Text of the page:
Wind in your Facebook
This item reported by The Des Moines Register’s Donnelle Eller came as a breath of fresh air to those concerned about the energy demands of big data centers coming to Iowa.
Facebook says it will begin operating its new data center in Altoona in early 2015 powered entirely by renewable energy that will come from a new wind project in Wellsburg, Ia. …
Iowa has become home to a growing number of massive data centers in recent years, first Google, followed by Microsoft and Facebook. Experts cite Iowa’s low energy costs — and rich incentives — for attracting the tech companies.
At IPP, our research has covered many areas of public policy, but two strong themes that have emerged are these:
- Clean renewable energy such as wind and solar can enhance economic growth in our state; and
- Economic development “incentives” must be designed to pay long-run dividends to the state to truly offer a public benefit.
Iowa won the bidding war with Nebraska not because we gave away more taxes but because we had more wind power. Facebook had a deal with environmental organizations to stop being a dirty energy hog so they came to a place where they could easily get wind power. And all that wind power in Iowa (24.5 percent of the total electricity generated last year was from wind) has not caused our overall electric rates to spike. So other companies like the Iowa environment as well. Clean energy seems to get us more high quality jobs.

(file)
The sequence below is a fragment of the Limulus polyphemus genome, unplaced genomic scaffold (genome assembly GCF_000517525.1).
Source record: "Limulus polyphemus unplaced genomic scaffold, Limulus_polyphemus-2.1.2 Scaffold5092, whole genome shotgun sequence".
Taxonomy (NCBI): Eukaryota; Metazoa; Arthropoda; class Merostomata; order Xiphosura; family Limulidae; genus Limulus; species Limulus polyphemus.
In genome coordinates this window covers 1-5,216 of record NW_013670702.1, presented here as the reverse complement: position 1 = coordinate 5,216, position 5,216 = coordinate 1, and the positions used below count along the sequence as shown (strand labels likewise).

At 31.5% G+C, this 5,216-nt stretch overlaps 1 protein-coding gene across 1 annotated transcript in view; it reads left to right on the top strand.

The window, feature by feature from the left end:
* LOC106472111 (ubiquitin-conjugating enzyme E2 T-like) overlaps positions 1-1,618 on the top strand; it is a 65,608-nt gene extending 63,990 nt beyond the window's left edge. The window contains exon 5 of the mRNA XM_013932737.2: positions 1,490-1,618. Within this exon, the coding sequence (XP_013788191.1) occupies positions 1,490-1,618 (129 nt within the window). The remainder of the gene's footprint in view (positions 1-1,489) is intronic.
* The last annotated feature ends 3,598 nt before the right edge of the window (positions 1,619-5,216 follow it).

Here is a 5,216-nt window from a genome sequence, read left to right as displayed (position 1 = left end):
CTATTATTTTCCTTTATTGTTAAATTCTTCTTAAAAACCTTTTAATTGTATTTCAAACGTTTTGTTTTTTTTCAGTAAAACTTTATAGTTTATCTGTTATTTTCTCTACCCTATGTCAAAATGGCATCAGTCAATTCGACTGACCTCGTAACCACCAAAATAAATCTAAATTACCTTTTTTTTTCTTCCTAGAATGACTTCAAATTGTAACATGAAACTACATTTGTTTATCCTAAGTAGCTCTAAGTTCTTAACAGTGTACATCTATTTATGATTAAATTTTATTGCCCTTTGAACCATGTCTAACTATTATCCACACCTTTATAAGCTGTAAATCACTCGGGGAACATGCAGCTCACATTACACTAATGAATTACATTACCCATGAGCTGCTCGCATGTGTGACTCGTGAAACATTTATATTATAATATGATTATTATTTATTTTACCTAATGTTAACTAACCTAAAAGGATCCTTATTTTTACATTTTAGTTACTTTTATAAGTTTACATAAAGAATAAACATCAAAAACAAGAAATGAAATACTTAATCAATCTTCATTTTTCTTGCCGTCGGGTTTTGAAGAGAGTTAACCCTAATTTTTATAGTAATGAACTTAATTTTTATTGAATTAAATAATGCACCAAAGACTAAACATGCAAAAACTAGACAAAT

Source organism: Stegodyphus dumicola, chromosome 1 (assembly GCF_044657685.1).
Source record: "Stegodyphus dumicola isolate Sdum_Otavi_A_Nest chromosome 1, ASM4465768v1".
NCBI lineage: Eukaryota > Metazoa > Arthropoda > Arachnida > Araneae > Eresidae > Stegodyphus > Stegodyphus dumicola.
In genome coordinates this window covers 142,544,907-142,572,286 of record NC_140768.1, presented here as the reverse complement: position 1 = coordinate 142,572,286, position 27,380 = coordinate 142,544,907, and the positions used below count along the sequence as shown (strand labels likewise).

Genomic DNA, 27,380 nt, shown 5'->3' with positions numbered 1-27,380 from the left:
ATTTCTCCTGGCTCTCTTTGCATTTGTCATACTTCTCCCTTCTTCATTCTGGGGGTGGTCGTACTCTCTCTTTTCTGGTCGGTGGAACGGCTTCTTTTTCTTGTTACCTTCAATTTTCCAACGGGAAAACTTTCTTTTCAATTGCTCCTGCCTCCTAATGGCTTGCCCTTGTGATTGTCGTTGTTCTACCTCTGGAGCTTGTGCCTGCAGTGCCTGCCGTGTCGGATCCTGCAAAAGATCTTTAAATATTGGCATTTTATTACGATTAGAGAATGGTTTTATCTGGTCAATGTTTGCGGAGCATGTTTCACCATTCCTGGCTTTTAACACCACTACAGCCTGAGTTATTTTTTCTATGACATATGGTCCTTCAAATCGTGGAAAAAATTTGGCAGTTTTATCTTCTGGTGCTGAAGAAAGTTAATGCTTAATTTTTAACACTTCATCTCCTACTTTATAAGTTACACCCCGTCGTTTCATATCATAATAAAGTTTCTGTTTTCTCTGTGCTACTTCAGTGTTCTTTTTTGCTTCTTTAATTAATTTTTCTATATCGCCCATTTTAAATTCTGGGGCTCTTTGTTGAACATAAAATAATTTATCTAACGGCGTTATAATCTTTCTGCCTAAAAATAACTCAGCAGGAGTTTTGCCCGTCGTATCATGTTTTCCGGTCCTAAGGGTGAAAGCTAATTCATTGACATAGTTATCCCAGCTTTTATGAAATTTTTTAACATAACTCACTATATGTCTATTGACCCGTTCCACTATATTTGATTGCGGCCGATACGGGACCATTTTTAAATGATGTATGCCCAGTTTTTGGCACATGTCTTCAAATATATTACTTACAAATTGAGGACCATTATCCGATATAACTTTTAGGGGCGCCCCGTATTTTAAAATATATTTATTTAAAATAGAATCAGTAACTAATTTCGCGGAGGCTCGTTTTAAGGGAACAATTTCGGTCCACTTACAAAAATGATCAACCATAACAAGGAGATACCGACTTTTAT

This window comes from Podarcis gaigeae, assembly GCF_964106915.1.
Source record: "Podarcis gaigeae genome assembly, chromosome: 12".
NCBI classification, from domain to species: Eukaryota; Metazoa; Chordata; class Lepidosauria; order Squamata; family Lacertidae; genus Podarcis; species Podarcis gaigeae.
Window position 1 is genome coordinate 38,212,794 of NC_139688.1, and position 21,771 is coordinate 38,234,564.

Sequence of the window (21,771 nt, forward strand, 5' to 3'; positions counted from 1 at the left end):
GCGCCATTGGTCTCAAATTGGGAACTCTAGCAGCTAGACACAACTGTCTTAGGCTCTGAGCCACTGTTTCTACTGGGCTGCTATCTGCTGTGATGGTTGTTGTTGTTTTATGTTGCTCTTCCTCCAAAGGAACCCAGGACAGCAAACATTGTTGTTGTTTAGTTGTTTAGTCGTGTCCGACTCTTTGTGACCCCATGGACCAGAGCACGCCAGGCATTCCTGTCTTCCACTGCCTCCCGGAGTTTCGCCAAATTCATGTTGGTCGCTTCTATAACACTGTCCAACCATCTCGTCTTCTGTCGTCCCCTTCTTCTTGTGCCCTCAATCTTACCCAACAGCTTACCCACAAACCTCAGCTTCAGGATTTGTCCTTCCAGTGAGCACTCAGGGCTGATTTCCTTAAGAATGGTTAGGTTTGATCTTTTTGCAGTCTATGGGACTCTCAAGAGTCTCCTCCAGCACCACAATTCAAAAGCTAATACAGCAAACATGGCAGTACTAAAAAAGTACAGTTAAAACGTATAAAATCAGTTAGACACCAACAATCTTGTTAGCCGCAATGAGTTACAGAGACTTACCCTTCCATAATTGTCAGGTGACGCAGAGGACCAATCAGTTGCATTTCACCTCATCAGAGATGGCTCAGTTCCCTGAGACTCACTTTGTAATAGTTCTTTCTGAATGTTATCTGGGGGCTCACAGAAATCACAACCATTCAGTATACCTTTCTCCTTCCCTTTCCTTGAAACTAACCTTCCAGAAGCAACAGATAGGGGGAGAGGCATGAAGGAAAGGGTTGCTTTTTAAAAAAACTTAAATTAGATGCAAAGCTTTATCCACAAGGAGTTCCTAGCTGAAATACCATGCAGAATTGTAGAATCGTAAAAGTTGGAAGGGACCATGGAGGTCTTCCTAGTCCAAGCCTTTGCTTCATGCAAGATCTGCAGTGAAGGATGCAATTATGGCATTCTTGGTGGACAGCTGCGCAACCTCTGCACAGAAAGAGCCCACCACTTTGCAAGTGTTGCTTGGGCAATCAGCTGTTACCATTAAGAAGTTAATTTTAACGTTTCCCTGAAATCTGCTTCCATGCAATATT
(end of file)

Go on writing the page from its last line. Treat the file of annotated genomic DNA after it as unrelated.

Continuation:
Most of the “rich incentives” in Iowa’s economic development playbook do not incentivize anything that would not happen anyway because they are focused on tax breaks for companies that pay little or no taxes in the state to begin with, and in any event are such a small part of business costs that they have little bearing on location decisions.
But clean energy does matter. The promise of renewable energy, such as wind power, rests with the recognition that as we invest in new energy sources to meet demand of the future, we can do so in a way that does not harm our environment and keeps energy costs down over the long term.
In this case, Facebook is following a course, beyond giveaways, that more companies should consider when thinking about where to locate or keep operations.Energy & Environment, Organization comment below, or link to this permanent URL from your own site.